AS A football enthusiast, I enjoyed the European match between Celtic and Juventus. How sad that the game once again pointed out the weakness in the refereeing system that Uefa and Fifa have introduced.
To encourage fair play and to ensure greater fairness, both organisations introduced extra match officials to assist the referee in his difficult task.
The system did not work at Celtic Park where the game of football became mixed up with a wrestling encounter. The whole evening was spoiled by the lack of action taken by the officials to stamp out the unfair and bruising defending by some of the Juventus team.
It is unbelievable that all the match officials missed the goalmouth action unless they had been told not to bother the referee to identify foul play.
The game of football suffered from this appalling display of refereeing, which was fit only for an amateur match on the village green. Football deserves better than this and Uefa would be wise to enforce more team play between match officials and more positive action on wrongdoers.
Viewers of our game deserve better than this and surely the Celtic Park referee has officiated at his last European match. He was certainly not fit for purpose.
Blame for loss to Juventus falls partly at Lennon’s feet
THROUGHOUT Celtic’s spectacular progression to the knockout stages of this season’s Champions League, the adjectives used to describe the team’s achievements have included “brave”, “fearless” and “heroic” – and deservedly so. However, the underlying accompaniment of their journey has been luck.
Unfortunately, for Celtic and Neil Lennon, this most coveted of advantages deserted them when they needed it most against Juventus on Tuesday night. The hapless Efe Ambrose should have dealt much better with a simple long ball, which allowed Alessandro Matri the chance to nick the ball under Fraser Forster and trickle towards goal. This was only a sign of worse to come.
In my opinion, a significant chunk of the blame must fall at the feet of Mr Lennon. He received glowing praise for masterminding the group-stage victories but must now bear the brunt of the criticism that comes with defeat. This almost completely centres round the decision to start Ambrose after the player’s participation in the Africa Cup of Nations final on Sunday, in sweltering heat, and then a journey back to Glasgow, where he arrived only on Tuesday morning.
Hindsight is a wonderful tool, but surely, after a gruelling month of physical endeavour in a climate such as South Africa’s, the sensible choice would have been to start him on the bench with a view using him if and when the defence needed shoring up.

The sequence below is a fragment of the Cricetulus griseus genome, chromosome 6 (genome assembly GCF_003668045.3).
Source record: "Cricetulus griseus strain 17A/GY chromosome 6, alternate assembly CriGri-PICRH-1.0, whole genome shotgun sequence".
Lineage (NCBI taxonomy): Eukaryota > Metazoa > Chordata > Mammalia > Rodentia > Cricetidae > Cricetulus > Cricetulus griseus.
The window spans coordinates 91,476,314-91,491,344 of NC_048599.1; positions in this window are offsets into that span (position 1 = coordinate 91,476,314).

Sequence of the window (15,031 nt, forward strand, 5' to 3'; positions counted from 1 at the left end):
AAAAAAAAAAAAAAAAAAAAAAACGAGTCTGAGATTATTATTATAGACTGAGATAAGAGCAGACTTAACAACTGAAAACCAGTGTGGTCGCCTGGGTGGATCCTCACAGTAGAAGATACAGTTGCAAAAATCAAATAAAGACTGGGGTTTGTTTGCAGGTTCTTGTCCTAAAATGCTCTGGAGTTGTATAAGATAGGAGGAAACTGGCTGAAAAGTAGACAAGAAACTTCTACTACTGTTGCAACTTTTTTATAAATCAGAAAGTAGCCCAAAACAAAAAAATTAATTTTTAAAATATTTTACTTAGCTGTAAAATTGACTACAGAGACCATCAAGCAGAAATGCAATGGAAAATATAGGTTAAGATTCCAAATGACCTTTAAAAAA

Coming so soon after his side’s capitulation to St Mirren in the League Cup, this will only serve to invite more scrutiny over whether Lennon has the capabilities required to achieve long-term success in his, so far, inconsistent managerial career.
Excluding race walking from 2014 Games is a wrong step
I AM writing to inform of my great concern and dismay at the decision to exclude race walking from the athletics programme at the forthcoming Commonwealth Games in Glasgow in 2014.
I was the first medallist in the track and field programme for Scotland in the 1970 Edinburgh Commonwealth Games, winning the bronze medal in the 20-miles walk, which laid the foundation for one of the most successful Scottish athletics teams. Our then coach, the great Frank Dick, considered the Race Walk as important to our overall success as every other athletic discipline.
Sadly, after being in the past 14 Commonwealth Games, Scotland has, for no good reason, decided to exclude race walking events from its contract. By such drastic action, they are denying a future generation the chance of participating in a major Games as a stepping stone to world and Olympic standard competition.
Worldwide race walking as shown in the Mall in the London 2012 Olympics, watched by around 50,000 spectators, still fascinated the public as it did previously in 1970 and 1986 in the roads of Edinburgh.
The Race Walking Association is trying very hard to develop young race walkers in Scotland, and there is positive interest in Dundee and at the annual Great Scottish Walk in Edinburgh.
This decision to exclude the race walks can still be reversed if there is a will, as it was India in 2010.
WILLIAM MS SUTHERLAND